History of the club
Aberfeldie Bowls Club-a not so brief history
The club began life in 1910 as the Aberfeldie Bowling, Croquet and Tennis Club when a group of 23 citizens, with aid from local dignitaries, subscribed to purchase land in Scott St to build greens and a club house. Opened in 1911, the bowls team scored a victory in its first match.
A ladies’ croquet green was opened in 1912. Always a ‘poor sister’ to the male dominated bowls, it struggled through to its eventual closure in 1969. Even with bowls, the ladies emerged from catering duties only in the 1950s and attained full equality on the green with passage of drastic new RVBA bylaws in 2000 (Aberfeldie Club had been champing at the bit to do this). Tennis never eventuated.
Membership numbers grew from 75 in 1912, with ups and downs along the way especially during the Great Wars and the 1930s depression, to peak at 300 in the 1960s, after which major changes in social life and many new competing past-times brought about a steady decline to around 100 by 1990 onwards.
The social strength of the club – which endures as a hallmark to the present day – emerged in the years following WWI when winter indoor gatherings enjoyed musical evenings, dances, smoke nights and ever-popular billiards (which sometimes challenged bowls as the Club’s main concern). Electricity came early to ABC, replacing gas lighting in 1923; the first night game under electric lights followed in 1924. The club installed an automatic telephone in 1925. During the hard times of the Great Depression and through World War II the club was sustained by the generosity of a long-serving industrialist president who poured his energy and money into all aspects: building repairs, greens maintenance and funded/hosted a busy social agenda.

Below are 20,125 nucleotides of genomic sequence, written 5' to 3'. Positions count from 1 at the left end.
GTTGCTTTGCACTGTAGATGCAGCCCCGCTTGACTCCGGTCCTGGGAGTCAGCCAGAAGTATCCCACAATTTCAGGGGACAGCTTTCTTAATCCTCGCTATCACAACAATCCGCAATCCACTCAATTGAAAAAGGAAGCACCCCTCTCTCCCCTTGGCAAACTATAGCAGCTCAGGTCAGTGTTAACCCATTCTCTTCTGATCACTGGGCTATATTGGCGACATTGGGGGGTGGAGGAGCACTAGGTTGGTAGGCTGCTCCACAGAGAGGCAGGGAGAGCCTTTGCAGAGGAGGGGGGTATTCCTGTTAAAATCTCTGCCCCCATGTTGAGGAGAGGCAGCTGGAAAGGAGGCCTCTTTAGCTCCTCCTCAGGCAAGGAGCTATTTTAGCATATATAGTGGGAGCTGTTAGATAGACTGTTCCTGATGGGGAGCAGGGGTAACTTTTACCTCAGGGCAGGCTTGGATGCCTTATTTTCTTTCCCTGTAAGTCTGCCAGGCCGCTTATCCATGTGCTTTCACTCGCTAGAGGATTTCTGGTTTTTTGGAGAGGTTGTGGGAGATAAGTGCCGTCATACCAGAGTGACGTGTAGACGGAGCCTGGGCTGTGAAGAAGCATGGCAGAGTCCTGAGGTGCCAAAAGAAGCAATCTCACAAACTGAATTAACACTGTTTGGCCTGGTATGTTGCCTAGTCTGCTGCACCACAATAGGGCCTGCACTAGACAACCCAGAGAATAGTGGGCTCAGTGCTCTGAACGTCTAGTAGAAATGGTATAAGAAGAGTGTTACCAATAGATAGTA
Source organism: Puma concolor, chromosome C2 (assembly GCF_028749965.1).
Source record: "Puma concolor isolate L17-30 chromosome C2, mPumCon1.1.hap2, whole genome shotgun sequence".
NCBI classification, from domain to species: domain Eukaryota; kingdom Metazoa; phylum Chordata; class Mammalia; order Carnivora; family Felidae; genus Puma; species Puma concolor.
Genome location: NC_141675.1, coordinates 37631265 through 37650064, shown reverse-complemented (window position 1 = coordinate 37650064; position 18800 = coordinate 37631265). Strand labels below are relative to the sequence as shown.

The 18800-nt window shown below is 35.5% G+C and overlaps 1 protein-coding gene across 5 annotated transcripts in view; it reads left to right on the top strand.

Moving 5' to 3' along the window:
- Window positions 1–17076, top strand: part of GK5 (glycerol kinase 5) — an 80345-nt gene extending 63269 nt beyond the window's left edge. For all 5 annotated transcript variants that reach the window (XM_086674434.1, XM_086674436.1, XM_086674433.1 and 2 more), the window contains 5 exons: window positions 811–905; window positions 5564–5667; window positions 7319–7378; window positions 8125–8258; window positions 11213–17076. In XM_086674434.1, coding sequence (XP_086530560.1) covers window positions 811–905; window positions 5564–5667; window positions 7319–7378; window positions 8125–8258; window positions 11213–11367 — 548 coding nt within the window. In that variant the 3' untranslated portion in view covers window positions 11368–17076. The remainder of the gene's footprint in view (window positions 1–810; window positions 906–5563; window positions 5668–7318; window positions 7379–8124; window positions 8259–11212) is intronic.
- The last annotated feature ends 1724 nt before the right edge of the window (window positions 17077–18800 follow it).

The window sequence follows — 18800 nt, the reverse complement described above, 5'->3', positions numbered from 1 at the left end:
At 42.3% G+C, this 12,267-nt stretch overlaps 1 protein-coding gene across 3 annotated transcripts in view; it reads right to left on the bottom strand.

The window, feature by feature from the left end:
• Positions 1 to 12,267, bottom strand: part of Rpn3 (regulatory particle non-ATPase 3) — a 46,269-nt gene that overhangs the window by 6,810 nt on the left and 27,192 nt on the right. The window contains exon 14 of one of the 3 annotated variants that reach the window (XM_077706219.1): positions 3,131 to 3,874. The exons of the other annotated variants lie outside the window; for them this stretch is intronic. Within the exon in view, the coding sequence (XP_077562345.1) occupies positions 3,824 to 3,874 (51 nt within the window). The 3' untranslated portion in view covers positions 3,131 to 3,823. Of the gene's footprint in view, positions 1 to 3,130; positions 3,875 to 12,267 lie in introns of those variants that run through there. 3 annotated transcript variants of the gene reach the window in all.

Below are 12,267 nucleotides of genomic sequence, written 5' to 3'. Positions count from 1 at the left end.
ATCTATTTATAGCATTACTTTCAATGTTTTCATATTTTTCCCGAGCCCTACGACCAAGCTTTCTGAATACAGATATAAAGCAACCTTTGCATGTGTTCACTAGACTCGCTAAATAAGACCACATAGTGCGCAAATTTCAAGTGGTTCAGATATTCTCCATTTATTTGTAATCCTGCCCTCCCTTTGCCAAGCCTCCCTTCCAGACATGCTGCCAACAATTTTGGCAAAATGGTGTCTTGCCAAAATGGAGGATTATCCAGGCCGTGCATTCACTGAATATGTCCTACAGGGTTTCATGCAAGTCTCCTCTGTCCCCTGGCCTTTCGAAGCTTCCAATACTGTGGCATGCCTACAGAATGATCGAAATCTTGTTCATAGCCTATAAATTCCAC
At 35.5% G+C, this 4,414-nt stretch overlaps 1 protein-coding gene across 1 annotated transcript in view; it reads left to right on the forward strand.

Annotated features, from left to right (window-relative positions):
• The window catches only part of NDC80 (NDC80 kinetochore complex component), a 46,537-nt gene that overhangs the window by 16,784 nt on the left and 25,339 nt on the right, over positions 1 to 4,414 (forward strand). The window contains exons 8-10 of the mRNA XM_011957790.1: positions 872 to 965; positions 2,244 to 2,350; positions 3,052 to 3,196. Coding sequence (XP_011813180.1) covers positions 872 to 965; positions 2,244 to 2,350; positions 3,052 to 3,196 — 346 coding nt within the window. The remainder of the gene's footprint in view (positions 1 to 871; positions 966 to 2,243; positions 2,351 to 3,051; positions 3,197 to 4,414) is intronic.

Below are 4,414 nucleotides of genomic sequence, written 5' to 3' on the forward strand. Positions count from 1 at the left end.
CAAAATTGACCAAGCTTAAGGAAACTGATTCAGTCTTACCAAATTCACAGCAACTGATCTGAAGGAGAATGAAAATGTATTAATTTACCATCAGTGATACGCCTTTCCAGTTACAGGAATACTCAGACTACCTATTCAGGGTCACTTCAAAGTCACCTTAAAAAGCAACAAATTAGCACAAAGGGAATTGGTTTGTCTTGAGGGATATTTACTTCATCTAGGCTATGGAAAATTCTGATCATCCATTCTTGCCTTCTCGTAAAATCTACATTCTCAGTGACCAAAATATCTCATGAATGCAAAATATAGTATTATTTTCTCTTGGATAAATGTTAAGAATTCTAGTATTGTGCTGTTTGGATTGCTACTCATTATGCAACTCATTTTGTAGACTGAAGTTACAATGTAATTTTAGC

Boom times after WWII brought lavish food at functions, smart trophies, a refrigerator, club room heating, bingo and television evenings, and a liquor licence by 1970. But the good times meant dwindling membership and inadequate funds for maintenance, so in 1999 the northern green was sold for housing to replenish coffers and fund a complete rebuild and upgrade of the club house which reopened in 2003.
The millennium drought caused severe stress to the green and its keeper, and the water bill skyrocketed. In 2008 the club was able to open a new synthetic green which is named after one of its long time members Forbes T. Wright. A side benefit has been year-round playing with a much fuller social calendar.
To mark its centenary year in 2010 the club introduced new colourful uniforms, installed a brass plaque and a commemorative flag (both made by members), issued medallions, and a big celebration function brought visitors from our sister club Aberfeldy in Scotland.
Since then, ABC continues to uphold the century-old aspirations: an autonomous and vibrant club sporting competent teams, a friendly coherent social club, and top quality green and facilities.
-Compiled by John Ritter